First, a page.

Tag Archives: zero press

Review: Campaigners #3

Campaigners #3

When I hear the term “best laid plans,” I often wonder how any of us get through the day without some type of expectation?  The saying usually arises when one feels their plan doesn’t quite work. When I was in the military this usually came into play all the time. We spent weeks going over routines and operations so that every mistake can be countered and adjusted. As we would say “failing to plan, is planning to fail,”

This concept would follow me to the civilian world as I have applied to every job I have had and though some things are out of my hands I felt I at least tried. I would pass this train of thought to my daughters. They’re now teenagers and they still think the same way. We all pre-visualize what we want to happen. Sometimes it works and sometimes it doesn’t. In the third issue of Campaigners we Kydra is finally at Bee’s protest and the President is at the debate.

We find the President and his staff getting ready for the debate as he has his doubts. His staff has their own plans working to ensure the protest doesn’t interfere with theirs. We also find Kydra and Bee arriving at the protest to a crowd not like what she expected and the whole scene is quite different. Both Kydra and the President speak to their respective crowds and their audiences get to know them better but also they learn more about themselves. Things spiral out of control from there.

Overall, it’s a stellar third issue which peaks into the minds of both main characters. The story by Brendan Hykes is funny, smart and relevant. The art by MJ Barros and Sean Rinehart is striking and vivid. Altogether, it’s an excellent comic which gives readers an excellent backstory on both protagonists.

Story: Brendan Hykes Art: MJ Barros and Sean Rinehart
Story: 9.0 Art: 9.0 Overall: 9.0 Recommendation: Buy

Review: Campaigners #2

Campaigners #2

When one possesses a dissenting opinion, the world tends to keep shy eye to them. As with anything else that isn’t popular, the “silent majority” don’t want to go against the grain. That’s disconcerting, with what’s going on in America’s politics. The actions that were once considered appalling are now treated solely as missteps. We live in a world now where people who believe in mass genocide and xenophobia are considered a normal part of society.

That’s why when we hear voices like Alexandria Ocasio-Cortez speak up against everything that normally is wrong, it gives everyone pause. It reminds of them of the standard that they should be reaching for. It’s never easy to do the right thing, especially when it seems like you’re all alone. In the second issue of Campaigners, Kydra finally feels how it is to be ostracized because of your opinion.

We find Kydra panicking at her sudden viral fame as she starts to read all the comments made at what she said,as the death threats start rolling in. Eventually, she gets caught up in all the attention and makes the mistake of actually responding to her internet trolls. Also, her father loses his job while trying to understand Kydra’s motivation for doing and saying what she does. By issue’s end, Bee convinces Kydra to go to a protest and the President’s henchmen take extreme measures to control the newsfeed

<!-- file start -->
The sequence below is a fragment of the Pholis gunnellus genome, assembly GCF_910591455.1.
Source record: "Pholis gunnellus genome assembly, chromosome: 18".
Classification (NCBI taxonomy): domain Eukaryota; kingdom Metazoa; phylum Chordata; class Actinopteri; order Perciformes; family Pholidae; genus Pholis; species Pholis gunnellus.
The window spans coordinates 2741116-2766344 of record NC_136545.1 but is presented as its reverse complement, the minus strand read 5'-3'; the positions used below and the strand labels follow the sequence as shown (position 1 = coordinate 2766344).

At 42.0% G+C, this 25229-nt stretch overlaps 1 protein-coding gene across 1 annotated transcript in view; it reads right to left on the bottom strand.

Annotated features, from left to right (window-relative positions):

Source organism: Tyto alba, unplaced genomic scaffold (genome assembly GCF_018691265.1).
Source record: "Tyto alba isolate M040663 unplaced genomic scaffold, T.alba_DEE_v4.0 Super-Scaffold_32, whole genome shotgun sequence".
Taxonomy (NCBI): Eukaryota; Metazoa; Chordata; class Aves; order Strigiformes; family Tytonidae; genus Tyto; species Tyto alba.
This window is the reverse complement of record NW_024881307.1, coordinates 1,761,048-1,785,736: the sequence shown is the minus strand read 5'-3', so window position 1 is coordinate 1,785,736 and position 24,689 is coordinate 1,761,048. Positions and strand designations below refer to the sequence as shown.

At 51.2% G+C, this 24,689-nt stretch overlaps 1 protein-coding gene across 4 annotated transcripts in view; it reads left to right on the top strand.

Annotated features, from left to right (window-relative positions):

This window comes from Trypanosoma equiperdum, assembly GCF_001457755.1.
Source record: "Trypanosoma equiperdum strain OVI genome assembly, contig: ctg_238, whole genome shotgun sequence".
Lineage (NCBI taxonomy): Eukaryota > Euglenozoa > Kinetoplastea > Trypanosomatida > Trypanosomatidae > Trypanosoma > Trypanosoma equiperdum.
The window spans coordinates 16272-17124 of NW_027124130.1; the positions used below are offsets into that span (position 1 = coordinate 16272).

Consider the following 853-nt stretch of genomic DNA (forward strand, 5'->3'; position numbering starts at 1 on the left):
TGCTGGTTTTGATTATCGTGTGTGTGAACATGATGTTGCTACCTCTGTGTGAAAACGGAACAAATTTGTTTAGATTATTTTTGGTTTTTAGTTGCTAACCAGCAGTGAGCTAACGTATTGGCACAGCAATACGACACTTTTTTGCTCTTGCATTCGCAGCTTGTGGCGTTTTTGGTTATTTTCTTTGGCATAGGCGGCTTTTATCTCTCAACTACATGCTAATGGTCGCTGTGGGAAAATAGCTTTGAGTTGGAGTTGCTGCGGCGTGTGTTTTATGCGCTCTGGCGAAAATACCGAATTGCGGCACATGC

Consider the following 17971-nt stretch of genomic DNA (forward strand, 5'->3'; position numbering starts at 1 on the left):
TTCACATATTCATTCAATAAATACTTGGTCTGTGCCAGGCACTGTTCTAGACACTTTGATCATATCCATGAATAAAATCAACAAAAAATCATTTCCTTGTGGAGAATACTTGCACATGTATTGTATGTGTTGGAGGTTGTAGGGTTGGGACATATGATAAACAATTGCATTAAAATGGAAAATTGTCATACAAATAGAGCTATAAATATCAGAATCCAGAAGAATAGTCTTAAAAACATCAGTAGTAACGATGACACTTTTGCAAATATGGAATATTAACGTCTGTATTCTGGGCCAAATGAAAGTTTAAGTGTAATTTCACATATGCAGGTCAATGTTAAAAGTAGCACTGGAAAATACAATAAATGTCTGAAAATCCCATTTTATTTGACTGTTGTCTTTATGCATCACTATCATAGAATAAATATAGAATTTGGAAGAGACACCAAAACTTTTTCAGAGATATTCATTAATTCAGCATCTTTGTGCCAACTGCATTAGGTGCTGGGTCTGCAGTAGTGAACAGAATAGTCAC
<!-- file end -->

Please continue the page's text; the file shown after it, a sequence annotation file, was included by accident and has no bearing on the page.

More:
Overall, it’s an excellent issue which says more about how we respond to social media than what it really represents. The story by Brendan Hykes is funny and smart. The art by MJ Barros and Sean Rinehart is elegant and vivid. Altogether, it’s a stellar installment which examines what it means to be in the public eye.

Story: Brendan Hykes Art: MJ Barros and Sean Rinehart
Story: 9.0 Art: 9.0 Overall: 9.0 Recommendation: Buy

Review: Campaigners #1

Campaigners #1

Media is everywhere these days making privacy to be an actual difficult thing to find. Everything people say and do can be transmitted to someone across the world without you knowing. This is what makes privacy and intimacy such interchangeable words in the current state of mass media and how technology pushes that envelope. This nowhere more evident than in how and where people keep up on current events heading to social platforms for the latest news.

Long gone are the days when people turn to television and newspapers as their primary source. It hasn’t become anachronistic as of yet but it is closer to being relics with each day. Even smartphones have dozens of apps which feed people all over the globe with what they consider relevant news.  As transparent the world is, less people possess freedom of thought as everything we do becomes increasingly calculated and manipulated. In the debut issue of Campaigners, we deep dive into how one person deals when one mistake becomes known worldwide.

We meet Kyrda Franks, a precarious high schooler who is trying to help her friend not break the dress code. Of course, this brings ridicule from the high school jocks, as some things never change, but also brings notice from the school administration. As Kyrda and her friend, Bee leave school, they are approached by the local news anchor, looking to make a story of what happened, as Kyrda inadvertently lets her political leanings,which catches the attention of the President and the general public. By issue’s end, Bee gets unfairly besieged because of what Kyrda says leaving those who know her to become unintended targets.

Overall, the comic is an interesting premise which more than sparks in this debut issue. The story by Brendan Hykes is funny, relevant, and tense. The art by MJ Barros and Sean Rinehart is elegant and vivid. Altogether, it’s an excellent story that speaks to who we have become and how we must fight about intolerance everywhere.

Story: Brendan Hykes Art: MJ Barros and Sean Rinehart
Story: 9.0 Art: 9.0 Overall: 9.0 Recommendation: Buy